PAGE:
Glazed Wall Panel from Fort Shalmaneser


Osama Shukir Muhammed Amin
published on 08 April 2019
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This large wall panel of vibrant glazed bricks was once placed above the entrance to a vast room (T3) next to Shalmaneser III's throne room at Fort Shalmaneser in Nimrud (in modern-day Nineveh Governorate, Iraq). The whole panel is composed of about 300 bricks and is 407 cm in height and 291 cm in width. There are two central scenes. The upper one shows two rampant bulls flanking the scared tree. The lower one depicts two images of Shalmaneser III, facing each other. The king wears a ceremonial dress and holds a mace in his left hand while the right hand is in a prayer gesture. Above the king, the god Assur rises from the middle of a winged solar disc. There are cuneiform inscriptions narrating the king's genealogy and the text separates the two scenes. During the ransacking of the Iraq Museum in April 2003 CE, this panel remained intact and safe from vandalizing. Reign of Shalmaneser III, 858-824 BCE. It is on display at the Assyrian Gallery in the Iraq Museum in Baghdad, Republic of Iraq.

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About the Author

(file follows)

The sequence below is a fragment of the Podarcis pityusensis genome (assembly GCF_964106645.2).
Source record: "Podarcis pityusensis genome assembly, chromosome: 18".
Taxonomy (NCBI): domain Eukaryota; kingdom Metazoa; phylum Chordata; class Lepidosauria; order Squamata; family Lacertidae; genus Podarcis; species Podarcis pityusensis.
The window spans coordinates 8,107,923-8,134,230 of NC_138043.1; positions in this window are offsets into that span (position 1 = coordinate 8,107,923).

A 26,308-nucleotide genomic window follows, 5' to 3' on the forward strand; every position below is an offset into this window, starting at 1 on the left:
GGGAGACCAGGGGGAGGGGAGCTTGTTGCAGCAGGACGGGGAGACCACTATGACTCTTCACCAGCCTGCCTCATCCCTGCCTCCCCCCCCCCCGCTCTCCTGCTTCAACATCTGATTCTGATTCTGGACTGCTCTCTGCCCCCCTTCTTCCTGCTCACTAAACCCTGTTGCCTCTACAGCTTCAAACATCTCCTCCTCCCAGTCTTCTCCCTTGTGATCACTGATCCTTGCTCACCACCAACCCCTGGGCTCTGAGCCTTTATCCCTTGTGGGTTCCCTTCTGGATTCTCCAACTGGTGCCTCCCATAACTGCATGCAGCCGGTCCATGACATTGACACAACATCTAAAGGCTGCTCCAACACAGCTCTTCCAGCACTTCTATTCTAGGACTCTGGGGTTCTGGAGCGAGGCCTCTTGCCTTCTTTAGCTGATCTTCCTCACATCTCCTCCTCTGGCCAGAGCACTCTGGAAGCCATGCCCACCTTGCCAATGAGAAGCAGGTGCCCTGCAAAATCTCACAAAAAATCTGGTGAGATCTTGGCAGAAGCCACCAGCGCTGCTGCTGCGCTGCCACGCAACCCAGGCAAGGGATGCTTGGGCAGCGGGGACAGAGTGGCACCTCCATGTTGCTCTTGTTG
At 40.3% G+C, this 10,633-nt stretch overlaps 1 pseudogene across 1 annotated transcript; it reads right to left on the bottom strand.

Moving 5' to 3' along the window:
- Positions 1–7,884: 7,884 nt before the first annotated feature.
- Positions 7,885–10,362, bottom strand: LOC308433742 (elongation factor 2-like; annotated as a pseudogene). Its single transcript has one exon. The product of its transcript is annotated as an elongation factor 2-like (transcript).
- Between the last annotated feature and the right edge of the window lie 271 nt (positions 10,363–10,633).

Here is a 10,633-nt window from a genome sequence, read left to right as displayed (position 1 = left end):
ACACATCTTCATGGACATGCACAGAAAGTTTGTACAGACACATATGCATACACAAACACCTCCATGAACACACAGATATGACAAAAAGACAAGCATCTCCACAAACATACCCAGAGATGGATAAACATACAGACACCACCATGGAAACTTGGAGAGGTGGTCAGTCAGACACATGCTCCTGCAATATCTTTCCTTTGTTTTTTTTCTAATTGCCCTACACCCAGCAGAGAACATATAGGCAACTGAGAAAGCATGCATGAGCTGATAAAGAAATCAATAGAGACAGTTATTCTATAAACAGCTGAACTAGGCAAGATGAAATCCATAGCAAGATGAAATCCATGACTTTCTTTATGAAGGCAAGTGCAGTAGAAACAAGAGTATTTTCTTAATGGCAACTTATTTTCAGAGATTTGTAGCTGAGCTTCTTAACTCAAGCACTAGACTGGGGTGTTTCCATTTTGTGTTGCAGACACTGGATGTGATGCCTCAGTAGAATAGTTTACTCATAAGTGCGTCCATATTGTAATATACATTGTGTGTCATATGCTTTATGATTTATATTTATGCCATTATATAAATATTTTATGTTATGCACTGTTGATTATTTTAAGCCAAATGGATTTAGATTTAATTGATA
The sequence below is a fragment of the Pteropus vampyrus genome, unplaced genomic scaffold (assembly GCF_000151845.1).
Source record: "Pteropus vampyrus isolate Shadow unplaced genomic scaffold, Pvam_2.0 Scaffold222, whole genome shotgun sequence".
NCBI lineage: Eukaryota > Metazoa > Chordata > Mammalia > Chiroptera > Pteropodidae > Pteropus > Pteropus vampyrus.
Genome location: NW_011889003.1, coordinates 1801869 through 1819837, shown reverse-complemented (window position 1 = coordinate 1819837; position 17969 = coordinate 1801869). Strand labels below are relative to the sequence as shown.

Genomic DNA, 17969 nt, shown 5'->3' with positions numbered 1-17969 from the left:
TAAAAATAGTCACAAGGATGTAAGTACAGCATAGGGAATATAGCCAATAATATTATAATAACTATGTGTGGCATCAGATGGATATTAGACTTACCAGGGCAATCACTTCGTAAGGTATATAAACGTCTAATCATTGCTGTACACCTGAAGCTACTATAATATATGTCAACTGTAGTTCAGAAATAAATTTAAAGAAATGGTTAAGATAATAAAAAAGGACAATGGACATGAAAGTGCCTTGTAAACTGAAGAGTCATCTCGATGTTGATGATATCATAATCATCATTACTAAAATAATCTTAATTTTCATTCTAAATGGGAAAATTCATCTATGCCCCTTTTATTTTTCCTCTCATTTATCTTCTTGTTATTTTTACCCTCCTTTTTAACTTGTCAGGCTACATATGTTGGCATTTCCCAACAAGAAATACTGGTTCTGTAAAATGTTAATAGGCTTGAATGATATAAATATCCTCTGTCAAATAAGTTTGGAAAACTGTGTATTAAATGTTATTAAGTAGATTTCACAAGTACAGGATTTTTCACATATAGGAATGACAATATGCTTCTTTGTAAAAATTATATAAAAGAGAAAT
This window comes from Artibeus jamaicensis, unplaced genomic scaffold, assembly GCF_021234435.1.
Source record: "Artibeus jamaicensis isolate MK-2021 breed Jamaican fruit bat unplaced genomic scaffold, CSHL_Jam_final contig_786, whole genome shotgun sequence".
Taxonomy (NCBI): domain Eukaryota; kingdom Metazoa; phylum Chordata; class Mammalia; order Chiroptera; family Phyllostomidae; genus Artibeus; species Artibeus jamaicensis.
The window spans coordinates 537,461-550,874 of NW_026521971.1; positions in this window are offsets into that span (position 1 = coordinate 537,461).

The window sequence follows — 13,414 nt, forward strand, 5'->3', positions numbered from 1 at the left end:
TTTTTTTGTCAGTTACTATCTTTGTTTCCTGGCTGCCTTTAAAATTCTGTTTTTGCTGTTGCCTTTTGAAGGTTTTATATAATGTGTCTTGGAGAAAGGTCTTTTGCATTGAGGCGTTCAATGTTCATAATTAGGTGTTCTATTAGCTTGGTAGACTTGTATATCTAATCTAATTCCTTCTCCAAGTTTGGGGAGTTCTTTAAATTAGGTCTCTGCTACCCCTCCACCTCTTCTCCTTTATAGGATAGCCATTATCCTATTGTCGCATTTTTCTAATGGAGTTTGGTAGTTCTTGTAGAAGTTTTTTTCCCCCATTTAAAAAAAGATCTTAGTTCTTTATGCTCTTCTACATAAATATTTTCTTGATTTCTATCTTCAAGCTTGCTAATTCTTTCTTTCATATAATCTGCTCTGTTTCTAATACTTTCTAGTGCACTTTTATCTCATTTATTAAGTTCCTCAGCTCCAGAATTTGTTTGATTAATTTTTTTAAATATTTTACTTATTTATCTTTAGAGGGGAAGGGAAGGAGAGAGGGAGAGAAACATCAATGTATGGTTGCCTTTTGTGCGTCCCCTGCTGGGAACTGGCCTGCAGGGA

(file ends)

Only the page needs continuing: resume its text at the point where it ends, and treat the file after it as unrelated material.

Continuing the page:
Osama Shukir Muhammed Amin
Associate Professor of Neurology and lover of the Cradle of Civilization, Mesopotamia. I'm very interested in Mesopotamian history and always try to take photos of archaeological sites and artifacts in museums, both in Iraq and around the world.

Cite This Work

APA Style

Amin, O. S. M. (2019, April 08). Glazed Wall Panel from Fort Shalmaneser. Ancient History Encyclopedia. Retrieved from

Chicago Style

Amin, Osama S. M. "Glazed Wall Panel from Fort Shalmaneser." Ancient History Encyclopedia. Last modified April 08, 2019.

MLA Style

Amin, Osama S. M. "Glazed Wall Panel from Fort Shalmaneser." Ancient History Encyclopedia. Ancient History Encyclopedia, 08 Apr 2019. Web. 21 Jan 2021.

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